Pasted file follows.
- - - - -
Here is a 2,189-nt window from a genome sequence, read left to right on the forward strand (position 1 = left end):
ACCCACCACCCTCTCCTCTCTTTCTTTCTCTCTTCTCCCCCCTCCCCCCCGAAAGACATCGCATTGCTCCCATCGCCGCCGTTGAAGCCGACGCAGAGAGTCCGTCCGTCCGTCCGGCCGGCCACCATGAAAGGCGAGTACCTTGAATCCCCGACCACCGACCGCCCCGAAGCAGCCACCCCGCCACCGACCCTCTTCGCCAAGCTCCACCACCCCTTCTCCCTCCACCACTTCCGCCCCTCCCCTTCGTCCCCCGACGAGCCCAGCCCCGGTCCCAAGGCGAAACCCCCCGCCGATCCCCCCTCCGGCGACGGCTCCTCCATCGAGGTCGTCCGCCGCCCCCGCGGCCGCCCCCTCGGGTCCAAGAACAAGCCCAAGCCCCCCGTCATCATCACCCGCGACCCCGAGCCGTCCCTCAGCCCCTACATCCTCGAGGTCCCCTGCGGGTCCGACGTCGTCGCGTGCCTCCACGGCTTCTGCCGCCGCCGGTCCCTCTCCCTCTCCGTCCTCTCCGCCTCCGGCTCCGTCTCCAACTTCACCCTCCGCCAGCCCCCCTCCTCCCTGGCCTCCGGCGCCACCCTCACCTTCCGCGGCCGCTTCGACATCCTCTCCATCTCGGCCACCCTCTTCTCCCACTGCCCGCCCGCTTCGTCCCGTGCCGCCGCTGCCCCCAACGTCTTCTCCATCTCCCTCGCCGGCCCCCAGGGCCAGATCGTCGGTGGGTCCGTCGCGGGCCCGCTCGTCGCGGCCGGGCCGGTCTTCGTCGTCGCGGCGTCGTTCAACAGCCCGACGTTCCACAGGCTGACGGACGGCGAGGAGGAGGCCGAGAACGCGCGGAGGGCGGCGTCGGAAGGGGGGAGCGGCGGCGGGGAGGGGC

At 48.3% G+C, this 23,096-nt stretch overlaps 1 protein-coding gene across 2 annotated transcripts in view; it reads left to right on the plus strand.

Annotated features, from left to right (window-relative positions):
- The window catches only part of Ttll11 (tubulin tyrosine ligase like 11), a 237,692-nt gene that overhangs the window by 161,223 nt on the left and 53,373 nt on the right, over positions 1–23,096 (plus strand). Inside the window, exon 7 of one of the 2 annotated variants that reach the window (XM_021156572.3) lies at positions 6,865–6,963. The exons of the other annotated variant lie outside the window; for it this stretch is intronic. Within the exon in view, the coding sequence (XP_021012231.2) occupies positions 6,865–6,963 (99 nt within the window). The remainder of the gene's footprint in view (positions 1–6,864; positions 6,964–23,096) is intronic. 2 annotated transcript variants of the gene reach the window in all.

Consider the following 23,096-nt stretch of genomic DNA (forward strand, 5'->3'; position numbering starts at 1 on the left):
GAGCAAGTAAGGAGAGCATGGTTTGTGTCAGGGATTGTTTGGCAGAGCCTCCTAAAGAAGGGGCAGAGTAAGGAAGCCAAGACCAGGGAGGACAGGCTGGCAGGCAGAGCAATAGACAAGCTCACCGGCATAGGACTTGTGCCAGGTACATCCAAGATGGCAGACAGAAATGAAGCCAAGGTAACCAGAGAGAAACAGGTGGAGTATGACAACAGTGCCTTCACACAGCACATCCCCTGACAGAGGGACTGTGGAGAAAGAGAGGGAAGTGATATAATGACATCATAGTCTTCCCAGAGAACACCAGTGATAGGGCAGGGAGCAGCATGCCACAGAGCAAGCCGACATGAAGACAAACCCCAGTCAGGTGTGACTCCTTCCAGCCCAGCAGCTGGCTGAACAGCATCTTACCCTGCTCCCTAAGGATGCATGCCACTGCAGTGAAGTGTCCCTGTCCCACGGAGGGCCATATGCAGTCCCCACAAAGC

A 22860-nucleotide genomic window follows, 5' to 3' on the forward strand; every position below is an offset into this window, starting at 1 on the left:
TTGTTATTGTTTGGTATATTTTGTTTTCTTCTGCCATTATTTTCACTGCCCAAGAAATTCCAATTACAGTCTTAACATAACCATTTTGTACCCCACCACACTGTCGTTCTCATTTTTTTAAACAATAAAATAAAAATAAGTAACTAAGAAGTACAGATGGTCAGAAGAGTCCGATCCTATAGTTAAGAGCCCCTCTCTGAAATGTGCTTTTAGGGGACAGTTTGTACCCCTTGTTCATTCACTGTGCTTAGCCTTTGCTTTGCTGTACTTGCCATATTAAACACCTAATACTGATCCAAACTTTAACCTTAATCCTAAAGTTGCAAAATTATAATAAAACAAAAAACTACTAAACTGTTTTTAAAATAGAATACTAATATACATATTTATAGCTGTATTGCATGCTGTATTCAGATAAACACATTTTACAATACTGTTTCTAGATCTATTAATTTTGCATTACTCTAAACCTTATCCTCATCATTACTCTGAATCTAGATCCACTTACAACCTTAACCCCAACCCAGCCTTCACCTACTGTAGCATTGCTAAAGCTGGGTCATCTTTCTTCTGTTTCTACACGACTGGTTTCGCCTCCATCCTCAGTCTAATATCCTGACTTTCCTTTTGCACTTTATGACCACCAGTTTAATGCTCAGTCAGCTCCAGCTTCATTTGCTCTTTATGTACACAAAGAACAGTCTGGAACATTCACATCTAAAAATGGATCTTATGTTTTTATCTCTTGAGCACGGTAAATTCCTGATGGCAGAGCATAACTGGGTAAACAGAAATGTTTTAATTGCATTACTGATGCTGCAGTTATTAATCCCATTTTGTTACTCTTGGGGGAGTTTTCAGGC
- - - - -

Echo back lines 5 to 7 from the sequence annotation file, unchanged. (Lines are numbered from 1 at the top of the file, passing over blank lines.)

- The window catches only part of Ttll11 (tubulin tyrosine ligase like 11), a 237,692-nt gene that overhangs the window by 161,223 nt on the left and 53,373 nt on the right, over positions 1–23,096 (plus strand). Inside the window, exon 7 of one of the 2 annotated variants that reach the window (XM_021156572.3) lies at positions 6,865–6,963. The exons of the other annotated variant lie outside the window; for it this stretch is intronic. Within the exon in view, the coding sequence (XP_021012231.2) occupies positions 6,865–6,963 (99 nt within the window). The remainder of the gene's footprint in view (positions 1–6,864; positions 6,964–23,096) is intronic. 2 annotated transcript variants of the gene reach the window in all.

Consider the following 23,096-nt stretch of genomic DNA (forward strand, 5'->3'; position numbering starts at 1 on the left):
GAGCAAGTAAGGAGAGCATGGTTTGTGTCAGGGATTGTTTGGCAGAGCCTCCTAAAGAAGGGGCAGAGTAAGGAAGCCAAGACCAGGGAGGACAGGCTGGCAGGCAGAGCAATAGACAAGCTCACCGGCATAGGACTTGTGCCAGGTACATCCAAGATGGCAGACAGAAATGAAGCCAAGGTAACCAGAGAGAAACAGGTGGAGTATGACAACAGTGCCTTCACACAGCACATCCCCTGACAGAGGGACTGTGGAGAAAGAGAGGGAAGTGATATAATGACATCATAGTCTTCCCAGAGAACACCAGTGATAGGGCAGGGAGCAGCATGCCACAGAGCAAGCCGACATGAAGACAAACCCCAGTCAGGTGTGACTCCTTCCAGCCCAGCAGCTGGCTGAACAGCATCTTACCCTGCTCCCTAAGGATGCATGCCACTGCAGTGAAGTGTCCCTGTCCCACGGAGGGCCATATGCAGTCCCCACAAAGC